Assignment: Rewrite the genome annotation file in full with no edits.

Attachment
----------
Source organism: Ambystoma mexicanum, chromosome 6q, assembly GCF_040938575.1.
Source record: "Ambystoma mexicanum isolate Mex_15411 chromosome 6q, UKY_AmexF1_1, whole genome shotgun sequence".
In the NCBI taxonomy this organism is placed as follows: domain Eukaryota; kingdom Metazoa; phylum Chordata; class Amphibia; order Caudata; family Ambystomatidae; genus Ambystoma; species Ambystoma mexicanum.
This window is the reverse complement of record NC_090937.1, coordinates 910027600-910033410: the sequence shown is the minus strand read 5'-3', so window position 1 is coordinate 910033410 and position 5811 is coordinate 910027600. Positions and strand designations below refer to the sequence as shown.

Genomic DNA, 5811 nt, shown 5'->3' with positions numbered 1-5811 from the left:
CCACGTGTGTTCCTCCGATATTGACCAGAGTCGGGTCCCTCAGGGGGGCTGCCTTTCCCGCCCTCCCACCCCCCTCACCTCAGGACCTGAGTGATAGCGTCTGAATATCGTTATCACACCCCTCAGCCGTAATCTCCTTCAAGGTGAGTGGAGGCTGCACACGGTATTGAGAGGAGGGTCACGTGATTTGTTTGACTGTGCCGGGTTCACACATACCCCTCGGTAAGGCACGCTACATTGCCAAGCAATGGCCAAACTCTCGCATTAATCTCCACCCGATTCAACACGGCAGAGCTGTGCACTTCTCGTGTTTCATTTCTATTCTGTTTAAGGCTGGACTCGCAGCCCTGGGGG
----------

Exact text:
Source organism: Ambystoma mexicanum, chromosome 6q, assembly GCF_040938575.1.
Source record: "Ambystoma mexicanum isolate Mex_15411 chromosome 6q, UKY_AmexF1_1, whole genome shotgun sequence".
In the NCBI taxonomy this organism is placed as follows: domain Eukaryota; kingdom Metazoa; phylum Chordata; class Amphibia; order Caudata; family Ambystomatidae; genus Ambystoma; species Ambystoma mexicanum.
This window is the reverse complement of record NC_090937.1, coordinates 910027600-910033410: the sequence shown is the minus strand read 5'-3', so window position 1 is coordinate 910033410 and position 5811 is coordinate 910027600. Positions and strand designations below refer to the sequence as shown.

Genomic DNA, 5811 nt, shown 5'->3' with positions numbered 1-5811 from the left:
CCACGTGTGTTCCTCCGATATTGACCAGAGTCGGGTCCCTCAGGGGGGCTGCCTTTCCCGCCCTCCCACCCCCCTCACCTCAGGACCTGAGTGATAGCGTCTGAATATCGTTATCACACCCCTCAGCCGTAATCTCCTTCAAGGTGAGTGGAGGCTGCACACGGTATTGAGAGGAGGGTCACGTGATTTGTTTGACTGTGCCGGGTTCACACATACCCCTCGGTAAGGCACGCTACATTGCCAAGCAATGGCCAAACTCTCGCATTAATCTCCACCCGATTCAACACGGCAGAGCTGTGCACTTCTCGTGTTTCATTTCTATTCTGTTTAAGGCTGGACTCGCAGCCCTGGGGG